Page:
Greed is Good: The Influence of 1980’s Business Culture on Synthwave

At the risk of sounding like a broken record I would like to reiterate that by no means do I consider myself to be an expert in anything nor is it really my place to ever pigeonhole someone into a certain genre or subgenre less they declare themselves as such first and foremost. That said, in the past couple of posts I talked about two such things in regards to subgenres with “spacewave” and “cybersynth” respectfully but now I come to a bit of an impasse due to the fact that, while there is a certain theme of which a few artists have written their music around, there really isn’t a clearly defined name for such a subgenre.

Some call it “officewave,” others “yuppiewave,” whereas I have personally bounced around such terms as “wallstreetwave,” “stockmarketsynth,” or “businesswave.” Again, none of these are wrong per say nor are they entirely right due to there being no real clear consensus just yet or at least one that I can decipher. Then again, as stated before, I’ll always leave it up to the producers themselves to define and label their own music because they know it best.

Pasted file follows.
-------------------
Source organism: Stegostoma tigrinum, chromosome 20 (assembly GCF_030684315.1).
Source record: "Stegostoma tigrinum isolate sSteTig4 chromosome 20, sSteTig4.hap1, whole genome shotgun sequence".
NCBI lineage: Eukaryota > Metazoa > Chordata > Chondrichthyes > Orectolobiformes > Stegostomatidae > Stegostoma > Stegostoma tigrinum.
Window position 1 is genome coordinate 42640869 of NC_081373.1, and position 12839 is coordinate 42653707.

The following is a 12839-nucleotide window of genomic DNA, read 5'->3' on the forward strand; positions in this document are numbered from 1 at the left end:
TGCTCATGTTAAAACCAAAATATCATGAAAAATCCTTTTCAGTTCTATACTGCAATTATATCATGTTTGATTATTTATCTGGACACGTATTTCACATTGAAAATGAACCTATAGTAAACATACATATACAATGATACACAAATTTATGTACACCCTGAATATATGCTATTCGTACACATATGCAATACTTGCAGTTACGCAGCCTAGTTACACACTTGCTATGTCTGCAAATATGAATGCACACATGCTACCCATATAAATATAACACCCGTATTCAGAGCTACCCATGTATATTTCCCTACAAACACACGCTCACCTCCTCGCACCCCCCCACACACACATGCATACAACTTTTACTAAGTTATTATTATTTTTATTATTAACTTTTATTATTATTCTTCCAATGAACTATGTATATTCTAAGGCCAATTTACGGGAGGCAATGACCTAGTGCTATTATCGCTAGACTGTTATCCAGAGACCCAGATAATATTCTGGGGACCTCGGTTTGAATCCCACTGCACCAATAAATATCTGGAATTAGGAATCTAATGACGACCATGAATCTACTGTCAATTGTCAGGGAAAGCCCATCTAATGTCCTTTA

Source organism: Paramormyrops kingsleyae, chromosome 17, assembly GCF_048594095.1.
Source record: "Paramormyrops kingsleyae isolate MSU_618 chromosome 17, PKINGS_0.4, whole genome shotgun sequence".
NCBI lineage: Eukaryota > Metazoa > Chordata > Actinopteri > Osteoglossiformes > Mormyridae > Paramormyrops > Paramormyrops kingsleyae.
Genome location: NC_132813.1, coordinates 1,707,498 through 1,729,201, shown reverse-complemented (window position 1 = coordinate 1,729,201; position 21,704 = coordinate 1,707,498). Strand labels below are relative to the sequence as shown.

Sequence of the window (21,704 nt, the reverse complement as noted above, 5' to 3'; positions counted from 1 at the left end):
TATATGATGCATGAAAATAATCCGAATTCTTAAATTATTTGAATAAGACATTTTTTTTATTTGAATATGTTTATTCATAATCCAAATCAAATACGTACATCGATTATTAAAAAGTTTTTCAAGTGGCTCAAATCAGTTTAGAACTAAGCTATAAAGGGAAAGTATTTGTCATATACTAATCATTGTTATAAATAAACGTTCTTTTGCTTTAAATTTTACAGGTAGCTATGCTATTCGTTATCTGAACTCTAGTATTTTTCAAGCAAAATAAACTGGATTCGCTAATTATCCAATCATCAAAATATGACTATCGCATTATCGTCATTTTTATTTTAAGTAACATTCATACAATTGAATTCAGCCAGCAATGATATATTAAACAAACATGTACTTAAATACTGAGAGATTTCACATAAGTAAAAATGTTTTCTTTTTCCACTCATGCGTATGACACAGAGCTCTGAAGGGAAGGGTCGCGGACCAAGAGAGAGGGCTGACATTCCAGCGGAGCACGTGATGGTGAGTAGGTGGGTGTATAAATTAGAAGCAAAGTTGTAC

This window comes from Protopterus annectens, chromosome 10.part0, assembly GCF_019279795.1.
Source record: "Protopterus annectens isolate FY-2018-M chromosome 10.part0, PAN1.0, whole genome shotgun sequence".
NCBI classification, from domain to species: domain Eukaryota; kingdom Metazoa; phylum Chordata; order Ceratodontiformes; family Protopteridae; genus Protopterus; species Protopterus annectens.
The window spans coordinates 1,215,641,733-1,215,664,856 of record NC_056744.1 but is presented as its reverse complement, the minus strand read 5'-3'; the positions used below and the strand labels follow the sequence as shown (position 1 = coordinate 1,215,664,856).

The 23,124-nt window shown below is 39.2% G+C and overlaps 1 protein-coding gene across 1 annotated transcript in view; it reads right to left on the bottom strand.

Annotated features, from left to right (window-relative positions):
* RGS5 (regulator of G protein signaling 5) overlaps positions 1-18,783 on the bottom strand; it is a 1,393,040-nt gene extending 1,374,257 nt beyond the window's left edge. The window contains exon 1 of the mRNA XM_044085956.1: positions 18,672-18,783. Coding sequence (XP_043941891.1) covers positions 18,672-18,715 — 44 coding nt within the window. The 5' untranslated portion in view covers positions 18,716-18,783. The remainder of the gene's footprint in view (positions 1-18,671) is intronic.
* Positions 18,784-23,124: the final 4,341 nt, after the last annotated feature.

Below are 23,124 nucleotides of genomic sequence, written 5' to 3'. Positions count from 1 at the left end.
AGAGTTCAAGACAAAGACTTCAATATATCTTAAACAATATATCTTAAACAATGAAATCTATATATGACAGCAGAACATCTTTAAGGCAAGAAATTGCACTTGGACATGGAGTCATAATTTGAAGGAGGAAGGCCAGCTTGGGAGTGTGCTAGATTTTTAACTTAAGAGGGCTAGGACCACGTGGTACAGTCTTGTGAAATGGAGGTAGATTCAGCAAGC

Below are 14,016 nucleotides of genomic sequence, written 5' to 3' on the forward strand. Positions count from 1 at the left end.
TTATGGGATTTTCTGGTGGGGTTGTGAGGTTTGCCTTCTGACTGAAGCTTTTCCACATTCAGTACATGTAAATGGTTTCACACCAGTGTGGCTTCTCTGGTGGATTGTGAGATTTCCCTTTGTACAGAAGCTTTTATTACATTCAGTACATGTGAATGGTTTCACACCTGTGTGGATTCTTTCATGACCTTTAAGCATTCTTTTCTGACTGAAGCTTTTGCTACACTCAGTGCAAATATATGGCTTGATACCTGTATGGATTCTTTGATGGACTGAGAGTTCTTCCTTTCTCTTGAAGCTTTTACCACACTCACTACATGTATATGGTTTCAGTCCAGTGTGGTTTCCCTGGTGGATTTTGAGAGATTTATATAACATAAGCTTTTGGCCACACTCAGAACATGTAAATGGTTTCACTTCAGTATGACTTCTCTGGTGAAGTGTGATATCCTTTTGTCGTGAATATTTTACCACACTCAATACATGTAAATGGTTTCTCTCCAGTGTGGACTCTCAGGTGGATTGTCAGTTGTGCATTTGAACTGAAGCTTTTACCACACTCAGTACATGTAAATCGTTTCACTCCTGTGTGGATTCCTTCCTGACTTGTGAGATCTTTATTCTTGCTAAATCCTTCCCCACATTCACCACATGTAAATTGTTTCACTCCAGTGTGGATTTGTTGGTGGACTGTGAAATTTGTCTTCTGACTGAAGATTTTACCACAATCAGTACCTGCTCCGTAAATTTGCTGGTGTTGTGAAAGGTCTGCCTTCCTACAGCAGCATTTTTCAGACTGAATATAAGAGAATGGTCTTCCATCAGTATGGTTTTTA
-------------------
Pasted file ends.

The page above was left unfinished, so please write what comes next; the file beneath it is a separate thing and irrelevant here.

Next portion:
Nonetheless, much as “spacewave” concerns itself with themes of invoking imagery of space and “cybersynth” is drawn from the cyberpunk genre, this particular subgenre seems to be inspired by a rather specific aspect from the 1980s: namely the crossroads of greed and excess between the rise of wealth and the culture of business. If it’s to be assumed that a lot of synthwave is simply inspired by both media and culture of the 1980s, as well as more modern takes on the decade, then I think that this particular subgenre does as well albeit with a more focused look towards certain examples. To me, at least, said examples of inspiration seem to range from period appropriate film releases such as 1987’s Wall Street to the somewhat modern examples found in 2000’s American Psycho.  Continue reading